It was a mistake to think that going down Main Street at six o’clock in the evening would be a good idea. It was all part of getting over it, of living her life, of being the bigger person. She’d heard these phrases over and over again, coming out of her friends’ lips. She watched those odd flaps of skin move around those words, fascinated by the way they were formed out of clicks of the tongue and smacks of flesh on flesh.
It was strange, but over the last six months, all the faces Paige saw had turned into a strange arrangement of mouths and noses, eyes and ears. They stopped seeming like a cohesive unit – as they’d always seemed before – and began looking like collages, bizarre formations stuck together on a blank, flesh-colored slate. The only face that still made sense was the one that she hadn’t seen in person for twenty-six weeks.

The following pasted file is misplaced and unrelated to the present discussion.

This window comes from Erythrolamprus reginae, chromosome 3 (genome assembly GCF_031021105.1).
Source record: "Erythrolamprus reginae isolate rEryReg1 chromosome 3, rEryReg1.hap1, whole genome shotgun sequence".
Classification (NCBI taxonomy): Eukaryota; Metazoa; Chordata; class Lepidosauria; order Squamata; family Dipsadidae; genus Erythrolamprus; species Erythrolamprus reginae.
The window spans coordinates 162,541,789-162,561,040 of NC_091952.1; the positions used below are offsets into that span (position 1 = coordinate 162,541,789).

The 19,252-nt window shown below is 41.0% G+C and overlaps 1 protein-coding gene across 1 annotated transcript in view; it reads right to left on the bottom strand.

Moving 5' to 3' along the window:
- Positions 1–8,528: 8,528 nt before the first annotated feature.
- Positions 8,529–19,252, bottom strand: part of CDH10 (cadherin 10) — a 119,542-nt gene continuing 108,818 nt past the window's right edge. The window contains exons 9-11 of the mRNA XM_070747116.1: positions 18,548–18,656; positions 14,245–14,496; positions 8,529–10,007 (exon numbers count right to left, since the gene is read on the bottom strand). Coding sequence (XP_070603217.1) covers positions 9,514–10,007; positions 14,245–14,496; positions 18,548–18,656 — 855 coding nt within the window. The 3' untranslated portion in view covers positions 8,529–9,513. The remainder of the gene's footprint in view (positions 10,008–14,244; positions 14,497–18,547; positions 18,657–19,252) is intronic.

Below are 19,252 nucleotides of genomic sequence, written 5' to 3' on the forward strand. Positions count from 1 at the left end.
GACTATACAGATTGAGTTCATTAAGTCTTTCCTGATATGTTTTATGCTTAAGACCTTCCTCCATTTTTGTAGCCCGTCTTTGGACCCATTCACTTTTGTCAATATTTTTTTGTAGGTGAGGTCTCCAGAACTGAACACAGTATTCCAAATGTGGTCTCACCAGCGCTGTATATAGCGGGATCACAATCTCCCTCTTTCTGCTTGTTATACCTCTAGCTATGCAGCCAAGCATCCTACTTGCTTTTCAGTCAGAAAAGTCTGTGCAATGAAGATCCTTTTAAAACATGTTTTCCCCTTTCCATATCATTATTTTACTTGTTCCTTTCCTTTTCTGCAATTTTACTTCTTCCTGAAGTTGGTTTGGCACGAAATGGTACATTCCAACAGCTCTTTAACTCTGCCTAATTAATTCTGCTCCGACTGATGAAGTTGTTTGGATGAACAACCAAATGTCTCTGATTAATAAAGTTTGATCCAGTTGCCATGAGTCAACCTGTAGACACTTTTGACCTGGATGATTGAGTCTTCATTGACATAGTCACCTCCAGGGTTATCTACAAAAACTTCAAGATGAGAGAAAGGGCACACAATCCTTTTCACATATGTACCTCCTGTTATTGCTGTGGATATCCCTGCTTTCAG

But on the winter evening that she finally took the once-regular route home from work, Paige saw that face again, and its perfect clarity baffled her more than all the bits and pieces of faces that she’d gotten used to. He said hi, and she said hi back, and she could feel her mouth as if it, too, were its own entity and not connected to her skin any longer. The awkward pause lasted a lifetime and a nanosecond, both at once, and then he said that she looked good. Paige didn’t know what to say back, so she nodded and clutched at her bag. It was something solid and real, and the feeling of leather and fabric anchored her and reminded her that she was of this earth, not an alien who’d fallen from the sky moments ago. She remembered that she needed to get away, and fast, or something bad would happen, although she was unclear what that might be, exactly.
She didn’t turn back to look at him again. She was too scared that his face would have turned away by then and she’d only get to see the back of his head.